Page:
‘City of Dreams and Nightmares’ opens at Alhamra

Published: October 11, 2018
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PHOTO: FILE

PHOTO: FILE

LAHORE: An exhibition titled ‘City of Dreams and Nightmares’ opened at the Alhamra Art Gallery on Tuesday.

The works of Bibi Hajra Cheema and Sachal Rizvi, both graduates of the National College of Arts (NCA), were displayed at the exhibition which showcased art depicting the Lahore city and the people that inhabit it. Both artists used ink on paper to capture scenes from the city. The artwork was curated by Anum Lasharie.

Rizvi’s work included intricate drawings depicting city landscapes from different perspectives. His art explores the city through the architecture, highlighting ordinary structures. ‘Mohalla-4’, an overhead perspective of one of the oldest neighbourhoods in Lahore, captures minute details of animate and inanimate objects alike. His other works focus on the structural details of buildings.

On the other hand, Cheema’s work hones in on the people living within the walls. She states that she finds inspiration in drawing normal people according to how she perceives them. Women are often central characters in her work.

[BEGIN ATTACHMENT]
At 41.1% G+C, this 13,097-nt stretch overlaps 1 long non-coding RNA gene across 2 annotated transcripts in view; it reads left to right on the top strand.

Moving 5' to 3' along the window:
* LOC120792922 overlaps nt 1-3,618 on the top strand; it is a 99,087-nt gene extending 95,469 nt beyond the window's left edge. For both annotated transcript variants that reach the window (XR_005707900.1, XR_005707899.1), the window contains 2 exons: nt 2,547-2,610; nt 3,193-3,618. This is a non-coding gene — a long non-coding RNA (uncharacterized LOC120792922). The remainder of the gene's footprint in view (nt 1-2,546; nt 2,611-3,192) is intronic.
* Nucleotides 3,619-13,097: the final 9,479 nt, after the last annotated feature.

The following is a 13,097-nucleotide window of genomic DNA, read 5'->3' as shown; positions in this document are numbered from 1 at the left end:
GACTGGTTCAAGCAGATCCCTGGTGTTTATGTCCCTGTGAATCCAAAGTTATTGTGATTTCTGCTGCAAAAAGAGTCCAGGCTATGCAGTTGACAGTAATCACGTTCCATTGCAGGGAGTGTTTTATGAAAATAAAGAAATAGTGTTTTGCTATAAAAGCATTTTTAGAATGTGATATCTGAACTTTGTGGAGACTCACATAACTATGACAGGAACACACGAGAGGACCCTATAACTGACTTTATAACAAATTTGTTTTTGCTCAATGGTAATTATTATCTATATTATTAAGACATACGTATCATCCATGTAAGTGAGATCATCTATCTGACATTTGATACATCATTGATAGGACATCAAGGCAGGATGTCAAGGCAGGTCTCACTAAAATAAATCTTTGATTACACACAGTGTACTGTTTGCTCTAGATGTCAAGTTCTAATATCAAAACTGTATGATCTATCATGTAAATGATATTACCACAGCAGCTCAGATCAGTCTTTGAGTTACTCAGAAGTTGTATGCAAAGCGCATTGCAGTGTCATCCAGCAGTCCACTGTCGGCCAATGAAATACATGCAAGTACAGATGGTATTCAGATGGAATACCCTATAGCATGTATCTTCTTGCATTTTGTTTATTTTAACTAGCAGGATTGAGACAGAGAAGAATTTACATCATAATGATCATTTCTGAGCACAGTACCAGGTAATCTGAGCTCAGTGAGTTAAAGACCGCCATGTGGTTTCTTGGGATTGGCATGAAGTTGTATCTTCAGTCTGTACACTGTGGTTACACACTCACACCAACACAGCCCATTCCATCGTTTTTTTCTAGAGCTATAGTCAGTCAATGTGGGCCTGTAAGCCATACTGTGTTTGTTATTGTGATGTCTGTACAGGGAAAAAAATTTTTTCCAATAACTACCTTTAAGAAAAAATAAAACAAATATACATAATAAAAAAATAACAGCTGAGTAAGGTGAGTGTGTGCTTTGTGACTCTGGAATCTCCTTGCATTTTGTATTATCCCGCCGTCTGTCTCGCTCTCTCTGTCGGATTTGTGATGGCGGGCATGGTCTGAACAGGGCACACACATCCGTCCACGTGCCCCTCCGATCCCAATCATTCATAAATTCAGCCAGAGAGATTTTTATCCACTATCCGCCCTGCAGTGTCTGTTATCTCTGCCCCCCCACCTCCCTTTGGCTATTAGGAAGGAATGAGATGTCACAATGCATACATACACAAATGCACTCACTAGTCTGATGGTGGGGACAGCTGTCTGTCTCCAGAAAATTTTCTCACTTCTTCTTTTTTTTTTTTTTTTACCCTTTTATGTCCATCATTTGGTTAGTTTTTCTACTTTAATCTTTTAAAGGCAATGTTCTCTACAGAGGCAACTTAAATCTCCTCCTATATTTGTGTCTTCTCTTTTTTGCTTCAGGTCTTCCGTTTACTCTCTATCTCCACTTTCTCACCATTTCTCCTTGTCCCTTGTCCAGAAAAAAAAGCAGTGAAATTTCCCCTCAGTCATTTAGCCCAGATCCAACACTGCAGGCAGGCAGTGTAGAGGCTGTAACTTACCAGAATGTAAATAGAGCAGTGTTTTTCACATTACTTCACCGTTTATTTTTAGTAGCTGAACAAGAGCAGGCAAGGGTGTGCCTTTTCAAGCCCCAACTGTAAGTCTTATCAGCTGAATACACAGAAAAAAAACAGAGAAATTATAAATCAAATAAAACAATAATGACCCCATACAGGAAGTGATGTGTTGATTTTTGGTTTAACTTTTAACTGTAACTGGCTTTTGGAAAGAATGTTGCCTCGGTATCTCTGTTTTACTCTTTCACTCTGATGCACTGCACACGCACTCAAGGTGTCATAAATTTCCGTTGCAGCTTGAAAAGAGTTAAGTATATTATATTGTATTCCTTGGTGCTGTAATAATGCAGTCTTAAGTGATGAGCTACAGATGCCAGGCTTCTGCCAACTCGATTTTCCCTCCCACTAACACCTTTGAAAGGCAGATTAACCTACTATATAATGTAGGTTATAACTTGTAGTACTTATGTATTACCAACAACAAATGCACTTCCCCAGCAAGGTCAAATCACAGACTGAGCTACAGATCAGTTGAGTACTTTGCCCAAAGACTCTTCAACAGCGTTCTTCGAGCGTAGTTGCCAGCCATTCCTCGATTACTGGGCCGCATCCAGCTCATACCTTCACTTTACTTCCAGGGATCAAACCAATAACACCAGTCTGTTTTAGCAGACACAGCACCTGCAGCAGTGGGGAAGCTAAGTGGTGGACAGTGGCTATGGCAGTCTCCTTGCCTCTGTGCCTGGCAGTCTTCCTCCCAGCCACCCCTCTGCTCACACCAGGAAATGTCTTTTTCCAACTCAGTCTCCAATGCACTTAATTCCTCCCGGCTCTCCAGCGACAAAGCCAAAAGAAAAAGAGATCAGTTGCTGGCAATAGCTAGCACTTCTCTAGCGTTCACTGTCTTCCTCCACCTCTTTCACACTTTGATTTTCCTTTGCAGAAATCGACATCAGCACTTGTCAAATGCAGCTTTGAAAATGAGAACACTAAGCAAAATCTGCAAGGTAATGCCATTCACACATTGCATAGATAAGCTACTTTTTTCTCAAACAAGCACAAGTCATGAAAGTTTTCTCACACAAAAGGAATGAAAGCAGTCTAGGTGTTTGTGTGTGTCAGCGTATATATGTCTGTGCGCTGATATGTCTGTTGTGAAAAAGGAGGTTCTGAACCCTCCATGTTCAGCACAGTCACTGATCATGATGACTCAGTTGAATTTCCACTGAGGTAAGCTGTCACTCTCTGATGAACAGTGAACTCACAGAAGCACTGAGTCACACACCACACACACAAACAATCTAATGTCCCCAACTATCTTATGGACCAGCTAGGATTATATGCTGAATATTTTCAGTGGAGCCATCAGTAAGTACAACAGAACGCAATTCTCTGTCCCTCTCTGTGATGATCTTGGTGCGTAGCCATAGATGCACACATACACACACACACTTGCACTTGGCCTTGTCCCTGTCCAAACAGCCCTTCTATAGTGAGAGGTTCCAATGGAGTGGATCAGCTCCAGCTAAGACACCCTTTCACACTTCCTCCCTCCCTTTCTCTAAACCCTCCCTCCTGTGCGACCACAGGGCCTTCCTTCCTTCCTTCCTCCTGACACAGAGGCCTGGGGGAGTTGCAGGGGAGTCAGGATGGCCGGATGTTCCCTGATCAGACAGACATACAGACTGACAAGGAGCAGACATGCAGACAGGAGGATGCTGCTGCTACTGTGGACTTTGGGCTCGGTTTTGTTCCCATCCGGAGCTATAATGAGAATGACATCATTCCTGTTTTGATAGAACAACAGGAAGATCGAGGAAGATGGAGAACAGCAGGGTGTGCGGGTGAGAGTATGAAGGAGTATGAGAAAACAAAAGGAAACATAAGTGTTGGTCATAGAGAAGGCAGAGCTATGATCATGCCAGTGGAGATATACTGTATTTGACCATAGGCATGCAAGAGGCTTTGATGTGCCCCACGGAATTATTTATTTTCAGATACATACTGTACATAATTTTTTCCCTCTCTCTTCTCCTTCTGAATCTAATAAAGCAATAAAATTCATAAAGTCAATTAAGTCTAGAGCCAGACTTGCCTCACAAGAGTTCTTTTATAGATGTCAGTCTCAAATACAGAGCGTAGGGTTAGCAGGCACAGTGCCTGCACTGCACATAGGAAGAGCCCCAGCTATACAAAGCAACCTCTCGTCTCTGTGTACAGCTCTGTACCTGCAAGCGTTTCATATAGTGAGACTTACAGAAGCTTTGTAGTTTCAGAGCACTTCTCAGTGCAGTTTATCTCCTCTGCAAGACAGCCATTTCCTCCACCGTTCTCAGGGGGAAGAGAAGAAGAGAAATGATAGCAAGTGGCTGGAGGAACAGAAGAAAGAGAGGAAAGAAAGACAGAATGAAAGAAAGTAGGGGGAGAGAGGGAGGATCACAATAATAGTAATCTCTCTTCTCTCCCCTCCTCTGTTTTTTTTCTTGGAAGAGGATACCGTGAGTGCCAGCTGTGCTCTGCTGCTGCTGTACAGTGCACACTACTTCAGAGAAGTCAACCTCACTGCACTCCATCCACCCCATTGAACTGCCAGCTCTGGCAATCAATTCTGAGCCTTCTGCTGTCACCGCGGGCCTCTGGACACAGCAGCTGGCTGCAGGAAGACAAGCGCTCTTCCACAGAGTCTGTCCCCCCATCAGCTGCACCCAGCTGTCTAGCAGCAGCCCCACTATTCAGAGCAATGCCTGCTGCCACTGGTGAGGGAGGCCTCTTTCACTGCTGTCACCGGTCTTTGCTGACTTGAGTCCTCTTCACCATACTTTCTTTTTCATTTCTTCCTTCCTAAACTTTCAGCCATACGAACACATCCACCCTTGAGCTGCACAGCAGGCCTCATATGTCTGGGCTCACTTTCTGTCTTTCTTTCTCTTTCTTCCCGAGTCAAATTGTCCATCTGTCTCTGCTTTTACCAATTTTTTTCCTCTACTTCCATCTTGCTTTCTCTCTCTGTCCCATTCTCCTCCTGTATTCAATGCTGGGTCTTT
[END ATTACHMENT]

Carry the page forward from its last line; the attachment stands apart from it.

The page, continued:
“I aim to explore stories that are invisible from afar,” she articulated. At first, the rumble of diverse expression makes the larger picture appear incomprehensible. My work functions at this level, where crowds ebb and flow to create meaning, she explained.

Her artwork titled ‘Spice Bazaar’ depicts a huge flame at the centre surrounded by a plethora of people one usually finds at festivals. Drug addicts, drummers and devotees have all been sketched in Cheema’s unique style.

“The reason we have displayed our work in this manner is to make it more accessible to the public,” she said. She maintains that this is in an effort to shatter the monopoly of private art collectors and galleries.

“These scenes have been borrowed from the people, therefore they should be accessible to the people,” she reasoned.

Ammar Mohsin, of the visitors at the gallery, said that the work was reminiscent of Quentin Blake, an illustrator who worked for the author Roald Dahl. He added that the work was fluid, funny and whimsical.

“The work pays close attention to detail which most people usually miss out on. It is an exaggerated observation which forces you to pay attention,” said Aliya Khan, another visitor.

The exhibition is open to the public and ends on October 13.

 

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